# RDP 2020-06: Consumer Payment Behaviour in Australia: Evidence from the 2019 Consumer Payments Survey Appendix A: Survey Methodology

The fieldwork for the 2019 CPS was conducted by the research firm Roy Morgan Research on behalf of the Reserve Bank in October and November 2019. The survey consisted of three parts: a pre-diary questionnaire about the demographic characteristics of respondents; a seven-day payments diary; and a post-survey questionnaire about respondents' automatic payment arrangements and their preferences and attitudes about different payment methods. To encourage participation and engagement with the survey, respondents received a gift card on completion of the three components.

The survey was delivered online for most respondents but to ensure the sample was broadly representative of the Australian population, participants without internet access were recruited by telephone to complete a paper-based survey. The overall response rate was good, resulting in a final sample of 1,115 respondents (Table A1). Respondents recorded a total of around 16,000 transactions in the survey, comprising day-to-day payments, transfers to family or friends, automatic payments and cash top-ups (Table A2).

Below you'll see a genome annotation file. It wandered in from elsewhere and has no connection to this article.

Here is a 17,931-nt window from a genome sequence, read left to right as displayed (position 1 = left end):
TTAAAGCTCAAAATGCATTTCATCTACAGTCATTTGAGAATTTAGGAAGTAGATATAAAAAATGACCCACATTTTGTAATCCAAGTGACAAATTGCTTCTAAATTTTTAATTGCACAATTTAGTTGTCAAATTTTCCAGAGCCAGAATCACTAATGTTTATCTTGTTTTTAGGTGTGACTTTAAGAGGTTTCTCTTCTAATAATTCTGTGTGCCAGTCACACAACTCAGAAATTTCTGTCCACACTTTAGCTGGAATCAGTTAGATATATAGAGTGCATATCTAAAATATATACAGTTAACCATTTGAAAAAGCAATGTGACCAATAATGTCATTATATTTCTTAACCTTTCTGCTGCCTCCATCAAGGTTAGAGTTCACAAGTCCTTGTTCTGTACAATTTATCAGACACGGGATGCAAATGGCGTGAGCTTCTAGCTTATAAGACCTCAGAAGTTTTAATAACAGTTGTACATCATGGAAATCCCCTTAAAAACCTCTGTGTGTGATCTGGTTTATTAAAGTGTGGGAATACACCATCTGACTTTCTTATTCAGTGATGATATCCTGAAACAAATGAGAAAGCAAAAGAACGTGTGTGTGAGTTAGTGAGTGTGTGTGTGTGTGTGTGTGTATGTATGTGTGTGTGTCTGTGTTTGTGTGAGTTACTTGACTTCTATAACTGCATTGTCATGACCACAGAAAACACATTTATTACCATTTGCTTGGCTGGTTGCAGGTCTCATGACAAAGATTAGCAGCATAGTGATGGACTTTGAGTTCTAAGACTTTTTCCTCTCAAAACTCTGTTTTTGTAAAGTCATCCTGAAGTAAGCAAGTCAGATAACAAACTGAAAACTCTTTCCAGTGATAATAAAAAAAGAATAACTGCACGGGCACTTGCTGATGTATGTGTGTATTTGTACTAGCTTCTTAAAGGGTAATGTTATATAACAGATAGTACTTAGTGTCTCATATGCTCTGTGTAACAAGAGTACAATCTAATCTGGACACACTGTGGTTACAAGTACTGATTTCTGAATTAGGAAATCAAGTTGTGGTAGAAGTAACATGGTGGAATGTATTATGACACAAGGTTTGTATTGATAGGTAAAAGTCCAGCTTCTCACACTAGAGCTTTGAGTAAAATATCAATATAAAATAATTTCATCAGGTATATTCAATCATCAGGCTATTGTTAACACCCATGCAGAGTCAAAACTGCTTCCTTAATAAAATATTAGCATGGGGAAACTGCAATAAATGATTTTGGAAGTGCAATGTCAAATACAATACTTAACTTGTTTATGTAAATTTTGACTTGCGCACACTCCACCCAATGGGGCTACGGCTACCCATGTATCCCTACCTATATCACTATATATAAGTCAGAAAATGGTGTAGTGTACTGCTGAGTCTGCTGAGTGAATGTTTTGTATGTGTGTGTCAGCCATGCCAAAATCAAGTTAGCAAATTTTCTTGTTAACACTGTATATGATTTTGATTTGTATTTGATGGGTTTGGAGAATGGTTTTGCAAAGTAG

Table A1: 2019 CPS Response Rates
Number recruited Number of completed responses Response rate (%)
Online respondents 1,661 950 57
Offline respondents 249 165 66
Total 1,910 1,115 58

Source: RBA calculations, based on data from Roy Morgan Research

Table A2: Total Transactions Recorded in 2019 CPS